John Smedley, the head of Pixelmage Games, said "it breaks my heart to have to do this," in steering his followers to the announcement, where Pixelmage vowed to offer "100 percent refunds to all of the people who bought Hero's Song."
Poor sales were given as the reason Pixelmage could not continue development. Hero's Song, proposed for Windows PC, began with a Kickstarter drive seeking $800,000. That Kickstarter was canceled after one week, with Smedley acknowledging mistakes made in the pitch to backers but pledging to continue.
Pixelmage then sought a more modest amount through Indiegogo, but still fell short of that goal in October, keeping about $94,000 of the $200,000 it sought. Hero's Song then launched on Steam Early Access about a month later.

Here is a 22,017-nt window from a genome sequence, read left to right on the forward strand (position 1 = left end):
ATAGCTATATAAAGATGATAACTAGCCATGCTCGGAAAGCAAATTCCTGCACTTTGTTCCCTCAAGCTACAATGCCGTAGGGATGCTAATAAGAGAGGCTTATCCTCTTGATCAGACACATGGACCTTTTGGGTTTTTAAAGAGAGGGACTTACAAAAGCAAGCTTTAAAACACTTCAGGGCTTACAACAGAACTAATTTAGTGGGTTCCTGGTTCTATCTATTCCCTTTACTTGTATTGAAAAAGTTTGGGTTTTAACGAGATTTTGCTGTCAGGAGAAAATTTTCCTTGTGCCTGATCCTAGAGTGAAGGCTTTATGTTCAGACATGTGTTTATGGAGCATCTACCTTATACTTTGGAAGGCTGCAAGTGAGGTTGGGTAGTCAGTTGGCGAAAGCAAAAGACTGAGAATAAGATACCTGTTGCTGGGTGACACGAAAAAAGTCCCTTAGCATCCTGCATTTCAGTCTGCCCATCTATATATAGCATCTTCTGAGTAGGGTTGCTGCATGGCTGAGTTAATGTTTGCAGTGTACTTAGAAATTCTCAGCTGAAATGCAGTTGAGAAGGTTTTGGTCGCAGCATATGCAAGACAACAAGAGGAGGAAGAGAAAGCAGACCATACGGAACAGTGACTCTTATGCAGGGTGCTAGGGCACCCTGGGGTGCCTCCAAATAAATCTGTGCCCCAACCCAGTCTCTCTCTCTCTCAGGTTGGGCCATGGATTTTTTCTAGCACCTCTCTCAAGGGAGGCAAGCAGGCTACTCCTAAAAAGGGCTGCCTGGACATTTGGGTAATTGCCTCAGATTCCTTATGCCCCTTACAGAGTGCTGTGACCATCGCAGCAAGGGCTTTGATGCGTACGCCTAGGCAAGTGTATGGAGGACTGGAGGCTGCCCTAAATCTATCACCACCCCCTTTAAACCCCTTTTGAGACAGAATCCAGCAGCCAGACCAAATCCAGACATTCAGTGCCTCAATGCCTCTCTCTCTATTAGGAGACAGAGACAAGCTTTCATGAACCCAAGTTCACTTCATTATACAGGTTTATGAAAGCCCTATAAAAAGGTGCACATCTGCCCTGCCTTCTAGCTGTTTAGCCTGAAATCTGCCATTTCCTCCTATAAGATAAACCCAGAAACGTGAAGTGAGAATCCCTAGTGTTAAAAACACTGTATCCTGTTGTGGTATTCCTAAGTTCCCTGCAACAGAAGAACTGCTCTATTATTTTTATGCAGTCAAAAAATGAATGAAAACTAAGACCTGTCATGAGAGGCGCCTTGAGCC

Indiegogo donors are being asked to email Pixelmage Games with information about their donation level so they can be fully refunded. Steam customers are advised to get their money back through Steam's regular refund process.
"We knew going in that most startups don't make it, and as an indie game studio we hoped we would be the exception to that rule, but as it turned out we weren't," Pixelmage said in its statement. "We're sorry things worked out the way they did, but we feel strongly that we gave it our all and we're proud of how far we came with the game."
Smedley had been the president of Daybreak Game Company, which had been Sony Online Entertainment, the maker of Everquest and other MMOs until it was old to an investment firm in February 2015.
Smedley stepped down from his position there in July 2015, and Pixelmage was founded in October 2015. Bill Trost, the lead designer and co-creator of EverQuest, was recruited to the project.